What sort of policy do you support regarding breathalyzer interlocks on cars?

Discussion in 'Discussion Club' started by Charles Kozierok, Feb 22, 2013.

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What would be the best national policy regarding breathalyzer interlocks?

  1. No change -- leave as a sentencing option in DUI convictions only.

  2. Require installation on all cars owned by anyone convicted of a DUI.

  3. Mandatory installation on all cars.

  4. Other (please explain).

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  1. SMOGZINN

    SMOGZINN Diamond Member

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    You are making just a big assumption that your devices will do anything. First you have to actually get them in cars, not an easy task, then you have to keep drunks from disabling them, and impossible task.


    In this thread it has been said that only 30% of wrecks are caused by drunk drivers, and only a percentage of them would have been stopped by a breathalyzer, as at least some people that are likely to drive drunk are going to have either disabled them or found some other way around it. So, huge expense and inconvenience for a small change in overall incidence.



    And if yours was, I would be for it. But just the thought of getting all the used cars out there retrofitted with a breathalyzer is enough to convince me it will never happen. So I believe that you are the one wanting a utopian world to solve your problem.
     
  2. Charles Kozierok

    Charles Kozierok Elite Member

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    It's reasonable to believe that some percentage of drunk drivers do so deliberately, but that many others really don't realize they are drunk and would not want to drive if they did know it. The devices would help with the latter group.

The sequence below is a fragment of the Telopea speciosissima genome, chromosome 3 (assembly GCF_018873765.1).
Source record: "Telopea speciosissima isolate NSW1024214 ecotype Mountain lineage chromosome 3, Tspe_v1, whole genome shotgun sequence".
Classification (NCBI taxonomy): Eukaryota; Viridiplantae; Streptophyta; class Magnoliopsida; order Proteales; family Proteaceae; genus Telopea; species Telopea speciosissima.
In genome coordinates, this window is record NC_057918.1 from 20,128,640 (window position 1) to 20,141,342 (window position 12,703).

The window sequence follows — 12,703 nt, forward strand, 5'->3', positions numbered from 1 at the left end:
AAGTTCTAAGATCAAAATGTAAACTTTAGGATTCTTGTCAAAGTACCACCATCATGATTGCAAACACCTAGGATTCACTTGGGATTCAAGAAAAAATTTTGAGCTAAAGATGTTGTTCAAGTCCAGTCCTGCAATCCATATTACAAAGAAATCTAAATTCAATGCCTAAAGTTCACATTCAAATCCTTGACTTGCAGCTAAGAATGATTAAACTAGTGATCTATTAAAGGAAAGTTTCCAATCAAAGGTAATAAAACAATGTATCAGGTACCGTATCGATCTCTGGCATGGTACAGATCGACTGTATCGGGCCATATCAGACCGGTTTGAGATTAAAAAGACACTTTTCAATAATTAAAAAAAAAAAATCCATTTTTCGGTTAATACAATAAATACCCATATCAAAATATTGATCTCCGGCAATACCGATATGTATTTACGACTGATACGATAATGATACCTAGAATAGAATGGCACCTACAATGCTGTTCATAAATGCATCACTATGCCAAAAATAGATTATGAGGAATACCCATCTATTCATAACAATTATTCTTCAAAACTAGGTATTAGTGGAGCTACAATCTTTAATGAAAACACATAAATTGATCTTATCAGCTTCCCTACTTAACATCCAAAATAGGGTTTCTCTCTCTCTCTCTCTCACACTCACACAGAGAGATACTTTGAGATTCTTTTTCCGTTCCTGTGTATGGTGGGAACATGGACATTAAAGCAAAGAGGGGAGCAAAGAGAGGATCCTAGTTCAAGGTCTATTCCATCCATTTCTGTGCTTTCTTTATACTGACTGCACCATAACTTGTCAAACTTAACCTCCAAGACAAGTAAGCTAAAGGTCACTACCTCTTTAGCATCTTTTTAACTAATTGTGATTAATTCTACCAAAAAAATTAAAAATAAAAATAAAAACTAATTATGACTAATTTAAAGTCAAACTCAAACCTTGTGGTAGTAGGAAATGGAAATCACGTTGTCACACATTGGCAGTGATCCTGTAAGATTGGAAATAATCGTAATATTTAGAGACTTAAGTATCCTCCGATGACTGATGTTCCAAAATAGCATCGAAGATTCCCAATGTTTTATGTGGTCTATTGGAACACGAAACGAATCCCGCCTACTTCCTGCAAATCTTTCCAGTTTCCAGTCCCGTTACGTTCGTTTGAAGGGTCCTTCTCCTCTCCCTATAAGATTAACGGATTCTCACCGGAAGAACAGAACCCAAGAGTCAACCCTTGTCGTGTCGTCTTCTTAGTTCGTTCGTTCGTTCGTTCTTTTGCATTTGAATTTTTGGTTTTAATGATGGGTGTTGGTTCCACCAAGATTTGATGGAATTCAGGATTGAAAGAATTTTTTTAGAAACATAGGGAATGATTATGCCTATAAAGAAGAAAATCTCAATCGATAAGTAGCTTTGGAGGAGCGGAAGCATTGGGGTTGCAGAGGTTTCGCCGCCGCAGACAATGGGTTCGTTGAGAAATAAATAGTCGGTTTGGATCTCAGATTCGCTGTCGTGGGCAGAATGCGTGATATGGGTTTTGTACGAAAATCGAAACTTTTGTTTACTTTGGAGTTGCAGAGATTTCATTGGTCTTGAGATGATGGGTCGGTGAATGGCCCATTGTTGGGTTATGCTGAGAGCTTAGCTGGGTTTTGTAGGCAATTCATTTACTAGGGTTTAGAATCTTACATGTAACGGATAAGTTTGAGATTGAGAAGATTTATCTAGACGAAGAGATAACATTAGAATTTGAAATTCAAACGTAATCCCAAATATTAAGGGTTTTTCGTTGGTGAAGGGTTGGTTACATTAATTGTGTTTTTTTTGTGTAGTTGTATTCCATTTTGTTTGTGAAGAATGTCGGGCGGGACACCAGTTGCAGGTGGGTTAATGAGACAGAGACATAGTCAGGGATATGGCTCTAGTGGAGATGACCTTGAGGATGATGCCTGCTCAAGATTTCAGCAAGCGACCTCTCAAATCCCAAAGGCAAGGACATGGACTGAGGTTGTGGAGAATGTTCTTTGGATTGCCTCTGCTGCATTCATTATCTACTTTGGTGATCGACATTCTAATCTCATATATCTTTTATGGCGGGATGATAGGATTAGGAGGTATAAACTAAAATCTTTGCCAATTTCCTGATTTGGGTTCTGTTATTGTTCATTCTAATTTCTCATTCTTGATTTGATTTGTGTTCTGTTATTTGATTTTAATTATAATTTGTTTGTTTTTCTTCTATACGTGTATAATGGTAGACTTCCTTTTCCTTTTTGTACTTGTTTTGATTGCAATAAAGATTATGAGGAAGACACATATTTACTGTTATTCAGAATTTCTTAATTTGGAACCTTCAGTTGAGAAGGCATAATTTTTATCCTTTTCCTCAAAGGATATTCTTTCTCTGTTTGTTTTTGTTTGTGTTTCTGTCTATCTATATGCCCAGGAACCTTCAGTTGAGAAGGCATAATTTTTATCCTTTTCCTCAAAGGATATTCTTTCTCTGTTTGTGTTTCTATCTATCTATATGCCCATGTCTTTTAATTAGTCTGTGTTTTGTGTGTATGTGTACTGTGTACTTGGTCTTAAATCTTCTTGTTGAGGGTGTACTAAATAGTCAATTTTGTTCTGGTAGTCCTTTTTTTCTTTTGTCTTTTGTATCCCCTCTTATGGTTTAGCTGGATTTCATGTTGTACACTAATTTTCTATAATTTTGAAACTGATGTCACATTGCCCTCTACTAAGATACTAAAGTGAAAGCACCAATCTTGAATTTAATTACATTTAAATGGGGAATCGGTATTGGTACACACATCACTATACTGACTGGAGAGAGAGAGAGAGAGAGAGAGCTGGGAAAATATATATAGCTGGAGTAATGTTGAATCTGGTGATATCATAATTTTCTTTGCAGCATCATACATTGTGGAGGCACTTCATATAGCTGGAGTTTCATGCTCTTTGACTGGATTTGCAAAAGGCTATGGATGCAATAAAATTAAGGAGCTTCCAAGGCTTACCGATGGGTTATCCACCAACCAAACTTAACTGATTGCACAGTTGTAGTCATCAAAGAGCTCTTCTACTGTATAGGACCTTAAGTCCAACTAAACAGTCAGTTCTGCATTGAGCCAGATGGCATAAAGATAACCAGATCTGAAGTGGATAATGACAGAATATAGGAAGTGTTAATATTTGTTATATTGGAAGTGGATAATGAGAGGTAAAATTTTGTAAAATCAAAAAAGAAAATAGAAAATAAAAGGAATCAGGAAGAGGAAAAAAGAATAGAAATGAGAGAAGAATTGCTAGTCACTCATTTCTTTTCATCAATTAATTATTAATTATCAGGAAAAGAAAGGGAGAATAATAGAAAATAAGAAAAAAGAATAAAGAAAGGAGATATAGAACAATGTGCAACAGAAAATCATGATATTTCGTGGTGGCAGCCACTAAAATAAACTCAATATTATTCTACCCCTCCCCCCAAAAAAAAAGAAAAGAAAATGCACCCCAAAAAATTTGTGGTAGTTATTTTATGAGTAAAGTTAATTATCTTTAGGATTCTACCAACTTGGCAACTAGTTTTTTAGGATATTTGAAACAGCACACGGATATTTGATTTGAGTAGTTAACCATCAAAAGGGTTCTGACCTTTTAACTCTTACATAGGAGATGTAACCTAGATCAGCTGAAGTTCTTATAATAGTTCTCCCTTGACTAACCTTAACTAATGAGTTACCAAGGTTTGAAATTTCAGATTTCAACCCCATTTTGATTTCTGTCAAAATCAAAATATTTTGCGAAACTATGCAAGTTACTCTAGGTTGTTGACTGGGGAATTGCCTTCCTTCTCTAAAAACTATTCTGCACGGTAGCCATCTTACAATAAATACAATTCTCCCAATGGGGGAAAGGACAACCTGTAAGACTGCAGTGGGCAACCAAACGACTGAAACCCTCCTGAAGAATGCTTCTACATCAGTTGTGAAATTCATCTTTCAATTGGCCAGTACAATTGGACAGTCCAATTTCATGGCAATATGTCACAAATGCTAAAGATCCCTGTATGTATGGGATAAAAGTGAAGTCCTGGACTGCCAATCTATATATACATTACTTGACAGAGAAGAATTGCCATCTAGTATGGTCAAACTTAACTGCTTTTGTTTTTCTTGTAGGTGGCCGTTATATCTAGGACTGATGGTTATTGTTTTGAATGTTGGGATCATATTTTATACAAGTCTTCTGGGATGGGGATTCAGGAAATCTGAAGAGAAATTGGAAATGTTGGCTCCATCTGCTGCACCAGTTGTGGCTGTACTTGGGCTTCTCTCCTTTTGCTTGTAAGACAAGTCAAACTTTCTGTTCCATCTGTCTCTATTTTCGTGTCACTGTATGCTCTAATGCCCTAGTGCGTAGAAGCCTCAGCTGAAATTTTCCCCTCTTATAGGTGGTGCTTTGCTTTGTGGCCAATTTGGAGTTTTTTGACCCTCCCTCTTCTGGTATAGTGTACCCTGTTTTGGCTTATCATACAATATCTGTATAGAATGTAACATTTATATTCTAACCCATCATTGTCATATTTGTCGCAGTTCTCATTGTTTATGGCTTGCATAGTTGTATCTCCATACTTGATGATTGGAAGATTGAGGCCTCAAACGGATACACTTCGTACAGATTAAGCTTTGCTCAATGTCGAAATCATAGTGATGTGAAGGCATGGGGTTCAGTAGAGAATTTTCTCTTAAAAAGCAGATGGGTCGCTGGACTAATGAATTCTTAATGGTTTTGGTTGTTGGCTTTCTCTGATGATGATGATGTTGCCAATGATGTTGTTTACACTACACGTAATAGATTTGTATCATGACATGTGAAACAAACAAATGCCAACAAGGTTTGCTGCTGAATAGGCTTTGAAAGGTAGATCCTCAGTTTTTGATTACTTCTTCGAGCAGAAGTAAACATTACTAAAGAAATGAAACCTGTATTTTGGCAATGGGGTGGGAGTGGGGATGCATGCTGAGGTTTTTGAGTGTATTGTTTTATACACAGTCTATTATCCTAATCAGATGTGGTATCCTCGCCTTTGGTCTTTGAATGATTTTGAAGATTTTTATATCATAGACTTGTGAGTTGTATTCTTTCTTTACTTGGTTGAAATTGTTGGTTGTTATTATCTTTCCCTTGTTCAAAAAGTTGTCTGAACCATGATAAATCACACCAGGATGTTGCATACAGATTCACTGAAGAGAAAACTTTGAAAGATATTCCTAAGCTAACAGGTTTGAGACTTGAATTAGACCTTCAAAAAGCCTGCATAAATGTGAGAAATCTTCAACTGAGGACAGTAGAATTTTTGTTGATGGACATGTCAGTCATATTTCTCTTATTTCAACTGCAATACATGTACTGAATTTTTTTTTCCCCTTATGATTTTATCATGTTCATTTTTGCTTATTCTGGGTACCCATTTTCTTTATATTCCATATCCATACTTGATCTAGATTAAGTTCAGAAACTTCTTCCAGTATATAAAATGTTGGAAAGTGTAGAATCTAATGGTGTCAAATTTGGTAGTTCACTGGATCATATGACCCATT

30% is a large percenage to attribute to a single cause. The breathalyzers would stop a large percentage of those, which means we're talking about thousands of deaths and probably hundreds of thousands of injuries a year.

    I'm not sure I agree with the suggestion, but I can't reasonably deny that it would have an impact.
     
  3. Craig234

    Craig234 Lifer

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    Charles, I generally support your response there.

    One lingering issue I see is, 'how many drunk drivers who would want to defeat the device would be able to?'

    I think that takes us to 'opinion', and would need to get into a lot of details we don't have, but my opinion is 'not man could defeat it'. That might be hard to 'prove'.

    But I'd ask people who say many or all could to provide at least a plausible basis for it.
     
  4. EagleKeeper

    EagleKeeper Discussion Club Moderator<br>Elite Member
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    No needy to retrofit. A driver that is required,covers the cost of installation.
     
  5. corwin

    corwin Diamond Member

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    Because of the internet almost anyone can hack most devices currently on the market, someone would post a youtube video or a web site with the details and then it would pretty much be public knowledge how to get around them, just like jailbreaking an iPhone used to be hard but now is super easy and a kid can do it.

    I vote "other" but I would lean more towards installation in offenders vehicles but never for the general public, when one fails for whatever reason and the person can't make it to work as is fired what then? If you have an emergency and need to go somewhere but can't get your car started what then? Too much of a chance of failure for a general requirement by far.